6000 new homes for Auckland
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Up to 6000 new homes will be built in 10 areas of Auckland in the first step by the Government and Auckland Council to try to solve Auckland's housing crisis.
The announcement today of the Special Housing Areas, by Auckland Mayor Len Brown and Housing Minister Nick Smith, comes after the Government and council this year signed an accord to run through until 2016 to increase the number of quality affordable homes in Auckland.
Smith said today land supply was the most "critical issue" when it came to addressing housing supply and affordability in Auckland. The first batch of land was a "significant step towards the Auckland Housing Accord's target of consenting for 39,000 new homes over three years".
The special housing areas announced today are in Papakura, East Tamaki, Pukekohe, Hobsonville, Kumeu, West Harbour and Orakei.
They are in addition to the Weymouth community housing project of 282 homes announced last week.
The areas had been chosen because there was both demand and readiness to develop housing as well as infrastructure or capacity to develop infrastructure, Brown said.
Developers had been told that at least 10 per cent of the homes would have to be "affordable", he said.
However, he hoped developers would make more of the new homes affordable.
In some areas, such as Weymouth, 100 per cent of homes would be "affordable".
Smith said the Special Housing Areas had been recommended by Auckland Council and provisionally approved by Cabinet.
They would take legal effect once formally approved by the governor-general, expected before the end of this month .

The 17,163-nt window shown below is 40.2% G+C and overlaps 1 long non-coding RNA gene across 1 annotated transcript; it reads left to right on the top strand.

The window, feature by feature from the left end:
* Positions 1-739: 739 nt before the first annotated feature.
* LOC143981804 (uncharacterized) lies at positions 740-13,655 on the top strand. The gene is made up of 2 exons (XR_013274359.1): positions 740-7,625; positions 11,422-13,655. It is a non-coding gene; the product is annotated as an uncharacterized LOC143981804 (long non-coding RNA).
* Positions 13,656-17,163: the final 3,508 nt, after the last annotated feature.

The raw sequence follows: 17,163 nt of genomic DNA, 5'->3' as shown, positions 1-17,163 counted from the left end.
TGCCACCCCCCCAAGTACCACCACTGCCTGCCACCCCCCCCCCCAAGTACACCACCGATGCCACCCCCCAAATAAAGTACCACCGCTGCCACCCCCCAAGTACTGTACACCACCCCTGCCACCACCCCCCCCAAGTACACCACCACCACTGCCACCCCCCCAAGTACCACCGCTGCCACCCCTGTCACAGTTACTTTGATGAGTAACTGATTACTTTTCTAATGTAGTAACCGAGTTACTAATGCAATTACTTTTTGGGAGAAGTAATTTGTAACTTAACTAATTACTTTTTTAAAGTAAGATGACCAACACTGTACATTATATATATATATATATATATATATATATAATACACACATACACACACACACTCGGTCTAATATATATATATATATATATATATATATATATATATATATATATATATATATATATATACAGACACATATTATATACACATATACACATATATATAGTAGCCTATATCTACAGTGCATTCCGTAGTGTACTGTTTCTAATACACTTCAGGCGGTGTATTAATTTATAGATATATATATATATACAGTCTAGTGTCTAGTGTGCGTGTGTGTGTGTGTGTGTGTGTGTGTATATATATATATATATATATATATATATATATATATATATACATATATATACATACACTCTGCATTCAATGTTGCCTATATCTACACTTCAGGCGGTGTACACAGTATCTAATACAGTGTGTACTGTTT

Applications for subdivisions would be considered by council under fast-tracked mechanisms. These aimed to deliver approvals within six months for greenfield developments, compared to the current average of three years, and three months for brownfield developments, compared to the current average of one year.
There had been "high interest from landowners," Brown said.
The housing accord would not solve Auckland's housing problem, Brown said, but it was "an opportunity to bring forward projects that may otherwise have sat on the back burner".
Smith said this was the "start of getting real momentum into Auckland's residential construction".
Smith said he hoped to have approved more Special Housing Areas before the end of the year.
The Bankers' Association said today's announcement was a positive step in addressing the housing supply issue in Auckland.
Association chief executive Kirk Hope said the big issue in the Auckland housing market was a lack of supply.
"Freeing up land for housing is a move in the right direction to help improve supply where it's needed and alleviate pressure on house prices."
New Zealand had the opposite problem to countries such as the United States and Ireland where an oversupply of housing contributed to a fall in property values, resulting in negative equity for many homeowners, Hope said.
"That's not the New Zealand experience. Addressing the supply issue may also reduce pressure on the Reserve Bank to use tools like low equity lending restrictions in an effort to maintain financial stability."
- © Fairfax NZ News
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